• The most immediate consequence of being overweight or obese as perceived by the children themselves is social discrimination. This is associated with poor self-esteem and depression.

Cause of Obesity

  • Obesity in children and adolescents is generally caused by lack of physical activity, unhealthy eating patterns, or a combination of the two, with genetics and lifestyle both playing important roles in determining a child's weight.

  • Our society has become very sedentary. Television, computer and video games contribute to children's inactive lifestyles.

  • Forty-three percent of adolescents watch more than two hours of television each day.

  • Children, especially girls, become less active as they move through adolescence.

Identification

  • Doctors and other health care professionals are the best people to determine whether your child or adolescent's weight is healthy, and they can help rule out rare medical problems as the cause of unhealthy weight.

  • A Body Mass Index (BMI) can be calculated from measurements of height and weight. Health professionals often use a BMI "growth chart" to help them assess whether a child or adolescent is overweight.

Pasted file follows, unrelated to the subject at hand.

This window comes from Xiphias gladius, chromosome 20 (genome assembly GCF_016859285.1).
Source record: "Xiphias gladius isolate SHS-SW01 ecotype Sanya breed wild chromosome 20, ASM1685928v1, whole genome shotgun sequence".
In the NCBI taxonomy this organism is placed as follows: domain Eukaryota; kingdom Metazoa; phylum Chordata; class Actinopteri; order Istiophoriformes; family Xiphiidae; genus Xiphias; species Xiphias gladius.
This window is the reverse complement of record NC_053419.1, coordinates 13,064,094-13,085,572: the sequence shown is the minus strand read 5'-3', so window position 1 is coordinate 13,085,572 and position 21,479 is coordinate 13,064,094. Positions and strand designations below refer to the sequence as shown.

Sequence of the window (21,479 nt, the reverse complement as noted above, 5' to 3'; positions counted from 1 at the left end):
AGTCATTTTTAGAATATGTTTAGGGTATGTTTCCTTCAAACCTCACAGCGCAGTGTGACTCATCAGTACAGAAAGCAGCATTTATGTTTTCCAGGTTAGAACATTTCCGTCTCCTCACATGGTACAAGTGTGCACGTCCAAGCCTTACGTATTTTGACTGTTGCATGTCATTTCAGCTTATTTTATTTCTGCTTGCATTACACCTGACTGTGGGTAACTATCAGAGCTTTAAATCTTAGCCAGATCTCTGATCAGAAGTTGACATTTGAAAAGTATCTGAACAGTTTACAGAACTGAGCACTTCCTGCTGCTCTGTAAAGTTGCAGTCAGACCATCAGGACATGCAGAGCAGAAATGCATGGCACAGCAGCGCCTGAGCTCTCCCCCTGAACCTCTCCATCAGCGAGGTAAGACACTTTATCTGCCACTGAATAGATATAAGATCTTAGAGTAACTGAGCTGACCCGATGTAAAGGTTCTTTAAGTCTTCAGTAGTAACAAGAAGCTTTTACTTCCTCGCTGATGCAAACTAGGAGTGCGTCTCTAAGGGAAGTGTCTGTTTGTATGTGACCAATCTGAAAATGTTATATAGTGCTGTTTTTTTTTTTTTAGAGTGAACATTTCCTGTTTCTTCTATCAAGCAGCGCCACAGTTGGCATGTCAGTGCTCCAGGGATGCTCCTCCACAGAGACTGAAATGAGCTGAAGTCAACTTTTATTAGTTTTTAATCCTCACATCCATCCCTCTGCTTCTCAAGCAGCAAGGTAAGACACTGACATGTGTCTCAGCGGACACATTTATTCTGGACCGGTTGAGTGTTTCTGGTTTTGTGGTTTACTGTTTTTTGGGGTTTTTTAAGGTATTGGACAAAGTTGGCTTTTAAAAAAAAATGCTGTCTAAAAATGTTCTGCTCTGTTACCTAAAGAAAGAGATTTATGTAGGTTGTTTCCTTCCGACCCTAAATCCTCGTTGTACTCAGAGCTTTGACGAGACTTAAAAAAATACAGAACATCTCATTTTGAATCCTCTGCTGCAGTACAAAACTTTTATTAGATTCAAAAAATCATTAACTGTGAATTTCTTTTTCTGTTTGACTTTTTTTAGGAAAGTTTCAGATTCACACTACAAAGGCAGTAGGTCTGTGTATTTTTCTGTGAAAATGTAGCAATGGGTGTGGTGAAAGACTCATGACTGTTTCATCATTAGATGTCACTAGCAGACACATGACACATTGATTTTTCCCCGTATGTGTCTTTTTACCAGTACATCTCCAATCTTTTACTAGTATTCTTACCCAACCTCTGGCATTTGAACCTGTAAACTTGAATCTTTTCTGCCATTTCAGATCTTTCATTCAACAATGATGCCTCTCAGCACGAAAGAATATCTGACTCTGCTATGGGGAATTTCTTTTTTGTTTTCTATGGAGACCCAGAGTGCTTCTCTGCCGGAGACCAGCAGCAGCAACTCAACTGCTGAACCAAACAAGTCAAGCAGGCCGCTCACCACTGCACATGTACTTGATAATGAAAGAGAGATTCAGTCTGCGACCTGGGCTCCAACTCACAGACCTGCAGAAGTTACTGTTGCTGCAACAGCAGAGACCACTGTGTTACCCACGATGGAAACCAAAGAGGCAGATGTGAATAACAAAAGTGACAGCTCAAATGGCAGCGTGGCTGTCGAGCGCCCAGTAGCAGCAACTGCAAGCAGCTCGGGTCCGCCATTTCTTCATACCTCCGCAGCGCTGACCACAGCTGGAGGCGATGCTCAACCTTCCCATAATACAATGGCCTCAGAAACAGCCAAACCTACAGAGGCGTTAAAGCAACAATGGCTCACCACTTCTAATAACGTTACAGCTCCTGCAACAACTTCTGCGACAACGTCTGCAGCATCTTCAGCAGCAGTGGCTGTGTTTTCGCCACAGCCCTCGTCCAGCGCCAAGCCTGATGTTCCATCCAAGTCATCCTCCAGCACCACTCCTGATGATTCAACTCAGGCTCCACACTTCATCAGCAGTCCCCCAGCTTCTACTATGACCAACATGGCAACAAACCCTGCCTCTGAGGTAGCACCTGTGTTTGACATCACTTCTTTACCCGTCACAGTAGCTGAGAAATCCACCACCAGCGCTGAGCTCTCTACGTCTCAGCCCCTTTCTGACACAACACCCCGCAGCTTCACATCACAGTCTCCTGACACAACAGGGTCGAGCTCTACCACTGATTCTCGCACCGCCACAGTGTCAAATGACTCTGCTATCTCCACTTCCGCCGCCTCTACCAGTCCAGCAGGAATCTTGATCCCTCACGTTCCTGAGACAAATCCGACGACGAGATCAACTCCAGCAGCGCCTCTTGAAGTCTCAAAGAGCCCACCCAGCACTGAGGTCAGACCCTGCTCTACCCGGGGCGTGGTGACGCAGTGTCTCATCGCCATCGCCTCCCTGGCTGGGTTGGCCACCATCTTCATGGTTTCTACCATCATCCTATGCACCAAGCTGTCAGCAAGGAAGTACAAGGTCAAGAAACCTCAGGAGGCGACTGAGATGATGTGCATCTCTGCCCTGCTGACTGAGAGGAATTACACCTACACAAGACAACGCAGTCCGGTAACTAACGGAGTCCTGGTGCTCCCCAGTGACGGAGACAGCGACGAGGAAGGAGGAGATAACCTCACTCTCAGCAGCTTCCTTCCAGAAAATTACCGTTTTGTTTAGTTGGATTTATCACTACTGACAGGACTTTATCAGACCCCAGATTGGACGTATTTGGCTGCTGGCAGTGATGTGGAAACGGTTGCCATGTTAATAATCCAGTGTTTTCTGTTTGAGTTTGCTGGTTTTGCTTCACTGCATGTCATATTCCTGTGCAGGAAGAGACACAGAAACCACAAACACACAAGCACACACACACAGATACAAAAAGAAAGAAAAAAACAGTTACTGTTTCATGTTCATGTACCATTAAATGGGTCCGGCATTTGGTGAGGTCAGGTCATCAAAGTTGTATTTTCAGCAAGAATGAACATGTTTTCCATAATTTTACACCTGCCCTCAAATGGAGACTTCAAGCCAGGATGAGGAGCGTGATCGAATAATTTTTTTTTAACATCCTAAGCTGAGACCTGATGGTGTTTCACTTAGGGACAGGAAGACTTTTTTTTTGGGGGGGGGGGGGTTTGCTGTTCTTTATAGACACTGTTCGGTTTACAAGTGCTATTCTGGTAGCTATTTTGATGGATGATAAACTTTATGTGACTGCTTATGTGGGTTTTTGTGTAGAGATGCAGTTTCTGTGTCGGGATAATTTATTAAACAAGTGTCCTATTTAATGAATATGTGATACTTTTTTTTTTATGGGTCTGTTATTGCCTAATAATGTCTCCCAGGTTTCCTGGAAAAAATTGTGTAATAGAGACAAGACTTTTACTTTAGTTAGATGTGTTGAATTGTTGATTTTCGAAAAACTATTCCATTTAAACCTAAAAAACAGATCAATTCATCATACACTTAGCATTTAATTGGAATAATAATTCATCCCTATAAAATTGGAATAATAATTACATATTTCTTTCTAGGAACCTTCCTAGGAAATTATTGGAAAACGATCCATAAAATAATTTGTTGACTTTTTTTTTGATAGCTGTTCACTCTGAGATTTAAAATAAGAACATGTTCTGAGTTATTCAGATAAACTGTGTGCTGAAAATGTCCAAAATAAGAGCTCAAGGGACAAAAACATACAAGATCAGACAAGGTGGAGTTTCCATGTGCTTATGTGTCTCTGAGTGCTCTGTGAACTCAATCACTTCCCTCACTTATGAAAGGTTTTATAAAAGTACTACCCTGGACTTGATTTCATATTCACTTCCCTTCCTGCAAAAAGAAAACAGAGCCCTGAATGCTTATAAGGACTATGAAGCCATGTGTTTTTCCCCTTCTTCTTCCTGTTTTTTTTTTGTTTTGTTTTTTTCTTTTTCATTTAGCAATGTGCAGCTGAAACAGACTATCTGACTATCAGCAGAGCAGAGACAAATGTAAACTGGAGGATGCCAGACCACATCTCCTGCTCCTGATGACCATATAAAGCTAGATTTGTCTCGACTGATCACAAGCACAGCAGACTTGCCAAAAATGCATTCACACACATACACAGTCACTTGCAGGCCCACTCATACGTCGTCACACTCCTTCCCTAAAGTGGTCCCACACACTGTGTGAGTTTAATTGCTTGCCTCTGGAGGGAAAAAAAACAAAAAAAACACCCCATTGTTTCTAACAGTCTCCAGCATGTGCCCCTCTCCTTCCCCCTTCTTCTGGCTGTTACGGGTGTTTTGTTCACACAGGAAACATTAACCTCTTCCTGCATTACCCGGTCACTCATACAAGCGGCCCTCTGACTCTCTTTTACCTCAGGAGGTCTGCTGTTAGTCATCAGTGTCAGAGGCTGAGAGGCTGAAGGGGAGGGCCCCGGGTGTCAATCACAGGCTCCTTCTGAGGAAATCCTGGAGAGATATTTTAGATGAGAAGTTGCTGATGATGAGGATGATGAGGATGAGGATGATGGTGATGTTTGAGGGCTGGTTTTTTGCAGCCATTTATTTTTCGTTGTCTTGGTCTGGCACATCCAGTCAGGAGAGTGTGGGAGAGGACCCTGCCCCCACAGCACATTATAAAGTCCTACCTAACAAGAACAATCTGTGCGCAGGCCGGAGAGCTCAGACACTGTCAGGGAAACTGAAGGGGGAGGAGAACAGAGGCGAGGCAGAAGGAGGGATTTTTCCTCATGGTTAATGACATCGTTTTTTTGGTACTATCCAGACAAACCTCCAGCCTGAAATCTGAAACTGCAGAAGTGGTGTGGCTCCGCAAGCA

• A physician will also consider your child or adolescent's age and growth patterns to determine whether his or her weight is healthy.

General Suggestions

  • Let your child know he or she is loved and appreciated whatever his or her weight. An overweight child probably knows better than anyone else that he or she has a weight problem.

  • Overweight children need support, acceptance, and encouragement from their parents.

  • Focus on your child's health and positive qualities, not your child's weight.

  • Try not to make your child feel different if he or she is overweight but focus on gradually changing your family's physical activity and eating habits.

  • Be a good role model for your child. If your child sees you enjoying healthy foods and physical activity, he or she is more likely to do the same now and for the rest of his or her life.

Physical Activity Suggestions

  • Be physically active. It is recommended that Americans accumulate at least 30 minutes (adults) or 60 minutes (children) of moderate physical activity most days of the week. Even greater amounts of physical activity may be necessary for the prevention of weight gain, for weight loss, or for sustaining weight loss.

  • Plan family activities that provide everyone with exercise and enjoyment.

  • Provide a safe environment for your children and their friends to play actively; encourage swimming, biking, skating, ball sports, and other fun activities.

  • Reduce the amount of time you and your family spend in sedentary activities, such as watching TV or playing video games. Limit TV time to less than two hours a day.

Source: http://www.surgeongeneral.gov/topics/obesity/calltoaction/fact_adolescents.htm (The Surgeon General's Call to Action Web site)